PFSH1Many think of Pink-footed Shearwaters as a relatively common bird on West Coast pelagic trips. I like to call them the “photographer’s shearwater” because they invariably offer great photo ops off the back corner of the boat. But they are considered endangered by Chile, threatened by Canada, and vulnerable by the International Union for Conservation of Nature (IUCN). They could easily be called the Chilean or even Isla Mocha Shearwater, as the entire world’s population comes from just three islands off the coast of Chile, 85% from Isla Mocha, and the remaining 15% from Santa Clara and Robinson Crusoe Islands in the Juan Fernandez group.

The very limited breeding range of the Pink-footed Shearwater is actually pretty typical of seabirds. To use some other West Coast species as examples, about half of the world’s Ashy Storm-Petrels come from one hillside on Southeast Farallon Island, 95% of the world’s Black-vented Shearwaters come from Isla Natividad off the Pacific Coast of Baja, and 99% of the world’s Heermann’s Gulls come from tiny Isla Rasa in the Sea of Cortez.


New research (Felis et al 2019), following 42 satellite-tagged birds, describes their seasonal movements from their breeding colonies in Chile. The new paper focused on threats at sea, especially bycatch by purse seine and drift net fisheries in Peru and Chile. CLICK TO ENLARGE.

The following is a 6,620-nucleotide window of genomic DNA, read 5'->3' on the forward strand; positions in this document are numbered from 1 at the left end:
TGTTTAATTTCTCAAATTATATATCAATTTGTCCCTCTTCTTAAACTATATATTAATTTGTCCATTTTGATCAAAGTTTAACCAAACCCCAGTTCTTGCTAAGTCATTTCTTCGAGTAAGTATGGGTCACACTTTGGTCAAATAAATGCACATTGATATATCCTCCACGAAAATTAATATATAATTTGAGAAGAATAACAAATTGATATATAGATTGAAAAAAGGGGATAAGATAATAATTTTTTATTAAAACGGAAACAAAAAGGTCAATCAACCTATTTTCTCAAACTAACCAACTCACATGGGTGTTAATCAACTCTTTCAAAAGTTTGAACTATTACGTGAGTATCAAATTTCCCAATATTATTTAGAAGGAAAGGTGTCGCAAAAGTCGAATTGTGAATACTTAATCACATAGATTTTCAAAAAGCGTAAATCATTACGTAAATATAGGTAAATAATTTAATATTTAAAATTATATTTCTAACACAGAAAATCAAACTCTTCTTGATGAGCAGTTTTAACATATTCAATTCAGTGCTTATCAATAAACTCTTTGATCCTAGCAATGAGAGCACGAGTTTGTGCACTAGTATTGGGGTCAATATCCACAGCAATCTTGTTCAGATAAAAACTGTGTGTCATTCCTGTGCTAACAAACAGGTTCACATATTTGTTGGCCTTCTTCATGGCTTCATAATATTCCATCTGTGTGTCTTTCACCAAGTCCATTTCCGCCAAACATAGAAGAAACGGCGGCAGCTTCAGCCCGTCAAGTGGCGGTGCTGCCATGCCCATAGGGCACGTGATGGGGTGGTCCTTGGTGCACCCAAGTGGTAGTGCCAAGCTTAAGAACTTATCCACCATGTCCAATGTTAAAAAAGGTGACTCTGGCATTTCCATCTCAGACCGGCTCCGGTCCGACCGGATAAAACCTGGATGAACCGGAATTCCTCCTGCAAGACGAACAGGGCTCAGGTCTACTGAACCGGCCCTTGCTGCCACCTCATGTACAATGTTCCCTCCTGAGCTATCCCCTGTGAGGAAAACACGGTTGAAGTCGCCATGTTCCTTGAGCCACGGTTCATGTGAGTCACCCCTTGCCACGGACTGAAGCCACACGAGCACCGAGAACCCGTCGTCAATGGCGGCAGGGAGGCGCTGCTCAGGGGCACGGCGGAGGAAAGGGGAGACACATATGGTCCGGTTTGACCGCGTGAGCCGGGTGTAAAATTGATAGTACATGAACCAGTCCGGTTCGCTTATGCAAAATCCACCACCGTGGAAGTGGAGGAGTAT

And, typical of most seabirds, Pink-footed Shearwaters face some daunting challenges at their breeding colonies. At Santa Clara Island, non-native European rabbits denuded native vegetation, caused erosion, and kicked the shearwaters out of their burrows. When the rabbits were eradicated in 2003, the number of shearwater pairs went up 40% in three years. Native plant revegetation continues. On Robinson Crusoe Island, cattle trampled burrows, but a fence installed in 2011 now serves to keep them away from the colony. Shout out to Oikonos (a non-profit based in California, Hawaii, and Chile) and the Chilean national park service (called Corporacion Nacional Forestal or CONAF) for these projects.